Writer Mike Johnson, to his credit, maintains suspense despite this built-in spoiler. Spock quickly identifies the technobabble science behind the Enterprise‘s woes, but understanding the problem brings no solution. The situation worsens, affecting the crew’s mental states until they are in as much danger from one another as from the external threat. As Star Trek plots go, it’s standard in every way, but smart pacing and the sense of genuine peril keep the story satisfying.

In a similar vein, Rachael Stott‘s art breaks no new ground, instead providing excellent comfort food for fans of the beloved franchise. Jagged panels and unconventional perspective angles give the sense of motion and turmoil when necessary, but for the most part, Stott zeroes in on the characters and their reactions. She’s skilled not only at making her characters look like the actors – they’re based on the cast of the J.J. Abrams reboot, not on the 1960s originals – but at evoking the actors’ mannerisms and facial expressions. She also has an odd, endearing gift for conveying emotion through hands. The diversity that she brings to minor characters would have made Gene Roddenberry proud: aliens both familiar and original populate the Enterprise crew, as well as human redshirts in a variety of skin tones, genders, and body types. In many ways, Stott’s art is truer to the Star Trek vision than the show and films often were, and for these comics, that’s more appropriate and satisfying than an innovative stylistic statement.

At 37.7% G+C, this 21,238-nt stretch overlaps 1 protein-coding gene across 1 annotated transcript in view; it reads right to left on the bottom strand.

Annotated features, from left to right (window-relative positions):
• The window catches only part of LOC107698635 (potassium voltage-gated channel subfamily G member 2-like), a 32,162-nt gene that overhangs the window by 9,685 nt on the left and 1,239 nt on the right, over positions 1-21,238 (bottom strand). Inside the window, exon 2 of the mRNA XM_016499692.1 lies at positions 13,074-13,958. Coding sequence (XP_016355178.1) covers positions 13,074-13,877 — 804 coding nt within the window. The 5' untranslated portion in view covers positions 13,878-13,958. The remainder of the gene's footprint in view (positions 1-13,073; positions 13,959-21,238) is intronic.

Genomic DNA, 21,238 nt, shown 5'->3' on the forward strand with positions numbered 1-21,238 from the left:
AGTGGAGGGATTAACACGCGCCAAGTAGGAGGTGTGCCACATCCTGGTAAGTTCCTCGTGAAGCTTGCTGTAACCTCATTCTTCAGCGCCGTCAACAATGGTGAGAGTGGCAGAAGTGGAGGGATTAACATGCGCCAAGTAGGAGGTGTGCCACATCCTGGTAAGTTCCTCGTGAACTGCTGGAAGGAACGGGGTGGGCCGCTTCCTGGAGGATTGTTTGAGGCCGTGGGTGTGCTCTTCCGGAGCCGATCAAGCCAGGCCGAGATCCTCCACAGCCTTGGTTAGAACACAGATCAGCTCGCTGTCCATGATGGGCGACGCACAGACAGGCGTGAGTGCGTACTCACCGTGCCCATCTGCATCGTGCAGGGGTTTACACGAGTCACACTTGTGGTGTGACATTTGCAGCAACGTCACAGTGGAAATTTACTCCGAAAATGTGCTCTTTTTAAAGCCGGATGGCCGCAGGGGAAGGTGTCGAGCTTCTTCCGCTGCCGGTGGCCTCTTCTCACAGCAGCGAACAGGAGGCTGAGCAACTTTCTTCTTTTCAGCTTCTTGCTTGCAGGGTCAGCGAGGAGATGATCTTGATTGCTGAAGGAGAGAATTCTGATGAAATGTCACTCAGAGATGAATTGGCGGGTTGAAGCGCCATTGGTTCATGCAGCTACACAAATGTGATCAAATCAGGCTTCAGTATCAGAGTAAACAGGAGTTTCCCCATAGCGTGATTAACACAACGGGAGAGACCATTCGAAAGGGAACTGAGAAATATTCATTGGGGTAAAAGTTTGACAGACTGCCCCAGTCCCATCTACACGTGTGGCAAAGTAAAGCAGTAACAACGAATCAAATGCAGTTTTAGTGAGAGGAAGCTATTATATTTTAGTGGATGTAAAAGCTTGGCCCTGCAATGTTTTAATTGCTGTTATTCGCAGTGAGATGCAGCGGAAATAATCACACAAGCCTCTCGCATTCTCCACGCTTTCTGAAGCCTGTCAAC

If you’re a Star Trek fan but don’t bother with the IDW comics, you’re missing out: they’re what you love about the franchise, only with more consistent characterization and less cringe-worthy dialogue. If Trek has never been your jam, but you like an old-fashioned space adventure, you’ll be a little lost but still might have fun with the well-paced disaster  plot and strong characterization. As the start of a short, action-driven arc with little reliance on the franchise’s broader mythology, Star Trek #46 is a newbie-friendly entry point to the ongoing series, and the final image of an entangled Enterprise will leave you hungry for a conclusion.

Story: Mike Johnson Art: Rachael Stott
Story: 9.0 Art: 9.0 Overall: 9.0 Recommendation: BUY if you’re a Trekkie, READ if not

IDW Publishing provided Graphic Policy with a FREE copy for review

Review: Lantern City #2

LanternCity_002_A_MainI love a good dystopia. Heck, I’ll settle for a mediocre dystopia, as long as it hits the right beats: an Orwellian government, a brave hero rising up against the status quo, a crack in the system that makes the revolution possible. This makes me the ideal audience for Lantern City, an engaging but derivative ongoing series from BOOM! Studios imprint Archaia whose second issue comes out this week.